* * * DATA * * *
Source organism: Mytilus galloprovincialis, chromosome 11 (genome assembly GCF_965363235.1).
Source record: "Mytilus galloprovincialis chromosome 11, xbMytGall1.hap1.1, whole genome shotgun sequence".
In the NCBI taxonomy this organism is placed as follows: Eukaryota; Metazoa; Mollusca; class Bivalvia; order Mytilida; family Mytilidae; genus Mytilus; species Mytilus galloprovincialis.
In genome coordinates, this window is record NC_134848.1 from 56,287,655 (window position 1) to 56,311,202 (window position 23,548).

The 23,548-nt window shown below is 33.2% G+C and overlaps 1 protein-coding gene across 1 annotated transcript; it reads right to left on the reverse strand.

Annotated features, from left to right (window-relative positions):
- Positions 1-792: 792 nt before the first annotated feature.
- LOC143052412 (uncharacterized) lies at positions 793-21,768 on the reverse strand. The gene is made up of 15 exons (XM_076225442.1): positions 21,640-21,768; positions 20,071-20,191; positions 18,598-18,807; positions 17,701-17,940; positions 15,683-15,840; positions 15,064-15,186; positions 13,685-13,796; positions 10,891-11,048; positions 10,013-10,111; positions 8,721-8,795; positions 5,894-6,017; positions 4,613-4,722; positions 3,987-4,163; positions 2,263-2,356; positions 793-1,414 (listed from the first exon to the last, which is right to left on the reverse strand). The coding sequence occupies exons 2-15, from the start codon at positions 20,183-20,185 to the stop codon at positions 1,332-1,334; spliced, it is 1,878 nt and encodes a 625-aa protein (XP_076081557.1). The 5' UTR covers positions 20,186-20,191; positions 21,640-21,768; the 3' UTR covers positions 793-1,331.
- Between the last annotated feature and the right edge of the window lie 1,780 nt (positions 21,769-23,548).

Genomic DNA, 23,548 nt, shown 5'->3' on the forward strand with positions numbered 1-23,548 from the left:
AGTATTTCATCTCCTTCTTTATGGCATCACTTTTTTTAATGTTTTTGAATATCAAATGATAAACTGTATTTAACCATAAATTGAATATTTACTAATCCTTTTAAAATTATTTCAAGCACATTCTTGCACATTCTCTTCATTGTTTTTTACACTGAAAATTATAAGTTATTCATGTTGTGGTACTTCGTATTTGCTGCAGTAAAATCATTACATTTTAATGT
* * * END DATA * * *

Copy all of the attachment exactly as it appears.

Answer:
Source organism: Mytilus galloprovincialis, chromosome 11 (genome assembly GCF_965363235.1).
Source record: "Mytilus galloprovincialis chromosome 11, xbMytGall1.hap1.1, whole genome shotgun sequence".
In the NCBI taxonomy this organism is placed as follows: Eukaryota; Metazoa; Mollusca; class Bivalvia; order Mytilida; family Mytilidae; genus Mytilus; species Mytilus galloprovincialis.
In genome coordinates, this window is record NC_134848.1 from 56,287,655 (window position 1) to 56,311,202 (window position 23,548).

The 23,548-nt window shown below is 33.2% G+C and overlaps 1 protein-coding gene across 1 annotated transcript; it reads right to left on the reverse strand.

Annotated features, from left to right (window-relative positions):
- Positions 1-792: 792 nt before the first annotated feature.
- LOC143052412 (uncharacterized) lies at positions 793-21,768 on the reverse strand. The gene is made up of 15 exons (XM_076225442.1): positions 21,640-21,768; positions 20,071-20,191; positions 18,598-18,807; positions 17,701-17,940; positions 15,683-15,840; positions 15,064-15,186; positions 13,685-13,796; positions 10,891-11,048; positions 10,013-10,111; positions 8,721-8,795; positions 5,894-6,017; positions 4,613-4,722; positions 3,987-4,163; positions 2,263-2,356; positions 793-1,414 (listed from the first exon to the last, which is right to left on the reverse strand). The coding sequence occupies exons 2-15, from the start codon at positions 20,183-20,185 to the stop codon at positions 1,332-1,334; spliced, it is 1,878 nt and encodes a 625-aa protein (XP_076081557.1). The 5' UTR covers positions 20,186-20,191; positions 21,640-21,768; the 3' UTR covers positions 793-1,331.
- Between the last annotated feature and the right edge of the window lie 1,780 nt (positions 21,769-23,548).

Genomic DNA, 23,548 nt, shown 5'->3' on the forward strand with positions numbered 1-23,548 from the left:
AGTATTTCATCTCCTTCTTTATGGCATCACTTTTTTTAATGTTTTTGAATATCAAATGATAAACTGTATTTAACCATAAATTGAATATTTACTAATCCTTTTAAAATTATTTCAAGCACATTCTTGCACATTCTCTTCATTGTTTTTTACACTGAAAATTATAAGTTATTCATGTTGTGGTACTTCGTATTTGCTGCAGTAAAATCATTACATTTTAATGT